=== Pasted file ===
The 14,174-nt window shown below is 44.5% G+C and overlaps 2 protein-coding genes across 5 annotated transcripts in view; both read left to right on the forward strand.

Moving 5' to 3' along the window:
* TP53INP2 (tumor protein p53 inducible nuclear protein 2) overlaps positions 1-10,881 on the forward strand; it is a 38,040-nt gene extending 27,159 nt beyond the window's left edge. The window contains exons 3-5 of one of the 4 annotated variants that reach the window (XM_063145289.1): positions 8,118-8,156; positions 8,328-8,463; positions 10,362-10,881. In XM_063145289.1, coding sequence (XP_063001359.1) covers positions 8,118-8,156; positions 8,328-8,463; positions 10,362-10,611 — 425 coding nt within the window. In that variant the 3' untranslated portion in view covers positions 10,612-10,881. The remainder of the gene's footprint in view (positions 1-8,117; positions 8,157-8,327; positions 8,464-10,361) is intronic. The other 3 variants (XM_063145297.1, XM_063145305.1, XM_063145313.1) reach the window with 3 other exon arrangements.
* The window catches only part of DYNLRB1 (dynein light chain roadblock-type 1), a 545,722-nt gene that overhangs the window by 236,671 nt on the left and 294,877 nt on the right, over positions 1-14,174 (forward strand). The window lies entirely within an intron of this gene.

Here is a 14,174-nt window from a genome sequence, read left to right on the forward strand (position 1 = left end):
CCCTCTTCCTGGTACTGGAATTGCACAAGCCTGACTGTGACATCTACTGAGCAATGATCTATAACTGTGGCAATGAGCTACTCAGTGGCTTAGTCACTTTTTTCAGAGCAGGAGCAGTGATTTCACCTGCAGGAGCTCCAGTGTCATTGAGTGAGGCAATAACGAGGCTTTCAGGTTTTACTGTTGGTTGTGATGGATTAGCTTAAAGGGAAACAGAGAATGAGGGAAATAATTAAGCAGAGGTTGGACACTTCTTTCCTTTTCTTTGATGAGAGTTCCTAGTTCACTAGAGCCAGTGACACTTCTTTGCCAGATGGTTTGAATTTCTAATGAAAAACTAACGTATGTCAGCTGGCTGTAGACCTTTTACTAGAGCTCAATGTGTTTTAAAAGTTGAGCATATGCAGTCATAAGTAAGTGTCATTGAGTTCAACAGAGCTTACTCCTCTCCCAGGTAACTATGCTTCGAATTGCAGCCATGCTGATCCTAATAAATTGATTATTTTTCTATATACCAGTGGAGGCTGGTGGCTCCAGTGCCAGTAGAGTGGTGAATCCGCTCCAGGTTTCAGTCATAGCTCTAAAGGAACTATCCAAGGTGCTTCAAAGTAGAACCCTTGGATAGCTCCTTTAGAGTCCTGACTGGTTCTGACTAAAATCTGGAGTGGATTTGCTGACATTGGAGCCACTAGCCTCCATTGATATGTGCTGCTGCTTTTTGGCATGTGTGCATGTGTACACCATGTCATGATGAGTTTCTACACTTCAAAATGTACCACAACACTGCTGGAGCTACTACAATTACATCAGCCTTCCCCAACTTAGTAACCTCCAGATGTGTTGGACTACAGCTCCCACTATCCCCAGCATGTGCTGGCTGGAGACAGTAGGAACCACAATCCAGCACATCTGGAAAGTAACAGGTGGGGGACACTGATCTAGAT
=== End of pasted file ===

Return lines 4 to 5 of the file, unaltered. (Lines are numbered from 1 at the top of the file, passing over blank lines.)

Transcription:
* The window catches only part of DYNLRB1 (dynein light chain roadblock-type 1), a 545,722-nt gene that overhangs the window by 236,671 nt on the left and 294,877 nt on the right, over positions 1-14,174 (forward strand). The window lies entirely within an intron of this gene.

Here is a 14,174-nt window from a genome sequence, read left to right on the forward strand (position 1 = left end):